Still, it is no secret that frustration is at the heart of today’s populist revival. As Krastev pointed out in his 2007 essay “The Populist Moment,” while people overwhelmingly support democracy as a principle, they do not perceive it as functioning particularly well. In the 2015 WIN/Gallup International “Global Views on Democracy” opinion poll, 76 percent of respondents agreed or strongly agreed that democracy is “the best system of government,” but just 50 percent concurred that their own country is “governed by the will of the people.” Regionally speaking, North Americans offered the highest support for democracy as a system (82 percent), but just 47 percent of North American respondents believed the system works. The gap in Western Europe is even worse: while 80 percent held that democracy is best, just 40 percent believed the people’s will is taken into account. By contrast, in the rising countries of East Asia — not normally viewed as bastions of liberal pluralism — 69 percent of people believed government policies accurately reflect the public interest.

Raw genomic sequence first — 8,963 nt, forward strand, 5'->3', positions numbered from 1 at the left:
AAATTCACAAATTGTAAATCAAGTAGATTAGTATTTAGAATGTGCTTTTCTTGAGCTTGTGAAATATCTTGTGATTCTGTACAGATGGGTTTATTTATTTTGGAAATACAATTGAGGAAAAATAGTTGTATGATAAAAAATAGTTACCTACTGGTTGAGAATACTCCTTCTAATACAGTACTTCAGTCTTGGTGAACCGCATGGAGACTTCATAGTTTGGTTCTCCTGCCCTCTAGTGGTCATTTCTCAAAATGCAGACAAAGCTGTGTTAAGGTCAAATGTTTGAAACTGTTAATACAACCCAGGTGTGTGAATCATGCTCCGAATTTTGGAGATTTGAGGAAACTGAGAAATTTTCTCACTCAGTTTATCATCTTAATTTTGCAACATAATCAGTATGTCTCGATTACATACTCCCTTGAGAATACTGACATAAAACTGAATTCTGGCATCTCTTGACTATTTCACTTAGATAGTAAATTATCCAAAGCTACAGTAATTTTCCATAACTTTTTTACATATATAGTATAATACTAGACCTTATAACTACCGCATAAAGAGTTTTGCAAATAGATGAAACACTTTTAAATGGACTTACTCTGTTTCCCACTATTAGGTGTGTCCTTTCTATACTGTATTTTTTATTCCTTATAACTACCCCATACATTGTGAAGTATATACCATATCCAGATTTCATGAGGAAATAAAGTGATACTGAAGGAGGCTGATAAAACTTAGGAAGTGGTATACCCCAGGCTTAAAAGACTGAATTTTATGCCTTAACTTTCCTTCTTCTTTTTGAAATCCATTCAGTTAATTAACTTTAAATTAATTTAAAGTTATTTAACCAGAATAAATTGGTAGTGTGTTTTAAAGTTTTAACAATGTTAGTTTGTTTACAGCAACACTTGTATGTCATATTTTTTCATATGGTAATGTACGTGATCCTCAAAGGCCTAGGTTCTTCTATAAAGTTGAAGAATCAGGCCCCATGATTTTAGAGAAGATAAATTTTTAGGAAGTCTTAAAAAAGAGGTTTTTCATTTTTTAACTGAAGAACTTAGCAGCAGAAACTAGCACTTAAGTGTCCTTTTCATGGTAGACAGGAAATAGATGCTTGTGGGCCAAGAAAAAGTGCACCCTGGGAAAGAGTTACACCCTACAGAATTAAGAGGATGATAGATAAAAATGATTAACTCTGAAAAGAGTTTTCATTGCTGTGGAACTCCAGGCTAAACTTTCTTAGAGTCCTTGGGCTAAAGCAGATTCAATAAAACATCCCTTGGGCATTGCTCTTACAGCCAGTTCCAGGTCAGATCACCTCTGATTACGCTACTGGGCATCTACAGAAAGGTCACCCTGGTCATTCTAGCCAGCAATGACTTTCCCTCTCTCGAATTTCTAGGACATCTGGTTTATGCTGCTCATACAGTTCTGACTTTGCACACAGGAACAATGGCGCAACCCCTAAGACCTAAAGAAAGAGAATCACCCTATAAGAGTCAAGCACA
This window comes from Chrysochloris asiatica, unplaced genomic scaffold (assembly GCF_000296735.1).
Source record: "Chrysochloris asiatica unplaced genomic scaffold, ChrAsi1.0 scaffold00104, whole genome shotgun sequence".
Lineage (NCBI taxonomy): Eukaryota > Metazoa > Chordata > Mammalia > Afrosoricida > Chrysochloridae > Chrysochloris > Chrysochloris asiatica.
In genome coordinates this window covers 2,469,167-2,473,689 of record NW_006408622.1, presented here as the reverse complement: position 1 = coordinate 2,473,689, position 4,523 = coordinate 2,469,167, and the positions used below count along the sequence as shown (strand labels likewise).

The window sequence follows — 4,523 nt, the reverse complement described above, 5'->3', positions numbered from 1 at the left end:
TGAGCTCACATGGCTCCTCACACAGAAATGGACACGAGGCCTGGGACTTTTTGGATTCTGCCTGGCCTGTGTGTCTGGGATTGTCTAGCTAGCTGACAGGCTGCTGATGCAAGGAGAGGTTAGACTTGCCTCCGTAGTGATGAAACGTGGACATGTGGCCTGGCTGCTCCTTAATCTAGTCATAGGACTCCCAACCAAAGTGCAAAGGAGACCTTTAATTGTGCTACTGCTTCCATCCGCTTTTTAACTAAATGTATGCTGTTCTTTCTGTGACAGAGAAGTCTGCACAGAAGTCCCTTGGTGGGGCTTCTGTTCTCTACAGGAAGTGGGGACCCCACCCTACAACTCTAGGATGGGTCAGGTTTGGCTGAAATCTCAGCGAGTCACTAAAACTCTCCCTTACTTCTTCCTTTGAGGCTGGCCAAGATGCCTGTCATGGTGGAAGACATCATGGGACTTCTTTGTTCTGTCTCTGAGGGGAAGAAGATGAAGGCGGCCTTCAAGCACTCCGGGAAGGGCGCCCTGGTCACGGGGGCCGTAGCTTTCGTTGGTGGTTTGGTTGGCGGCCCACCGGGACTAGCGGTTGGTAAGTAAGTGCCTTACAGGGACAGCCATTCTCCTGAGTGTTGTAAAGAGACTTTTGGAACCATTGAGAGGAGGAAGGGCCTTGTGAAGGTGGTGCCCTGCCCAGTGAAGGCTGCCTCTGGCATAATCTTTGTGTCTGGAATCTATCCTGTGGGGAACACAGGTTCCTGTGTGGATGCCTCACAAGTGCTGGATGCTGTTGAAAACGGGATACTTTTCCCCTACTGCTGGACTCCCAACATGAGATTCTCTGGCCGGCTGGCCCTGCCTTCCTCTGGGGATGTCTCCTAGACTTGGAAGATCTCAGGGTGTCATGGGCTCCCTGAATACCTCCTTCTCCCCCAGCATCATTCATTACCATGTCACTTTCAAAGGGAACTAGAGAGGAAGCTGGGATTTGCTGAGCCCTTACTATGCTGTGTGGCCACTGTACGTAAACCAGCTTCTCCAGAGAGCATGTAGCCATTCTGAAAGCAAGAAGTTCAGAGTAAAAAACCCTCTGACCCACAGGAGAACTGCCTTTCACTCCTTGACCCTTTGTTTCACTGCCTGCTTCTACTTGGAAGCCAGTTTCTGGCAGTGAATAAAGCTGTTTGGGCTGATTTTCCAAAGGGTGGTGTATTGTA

This belief that the system is not performing is exacerbated by the collapse of trust in traditional institutions like mass political parties and the media. Once viewed as a bridge between the public and the state, they are now largely seen as impeding expressions of the public will. Perhaps the biggest factor in declining support for traditional parties is what Urbinati has called “mainstreamism,” a conviction that all parties are complicit in an insipid status quo divorced from genuine popular sentiment. This trend, which has obliterated long-held distinctions between left and right, is embodied in the post–Cold War embrace of neoliberal economics by nominal leftists like Bill Clinton, Tony Blair, and Gerhard Schröder, as well as the embrace of liberal social values by purported rightists like Angela Merkel and David Cameron. Belgian theorist Chantal Mouffe famously compared most contemporary elections (until recently) to a choice between Coke and Pepsi.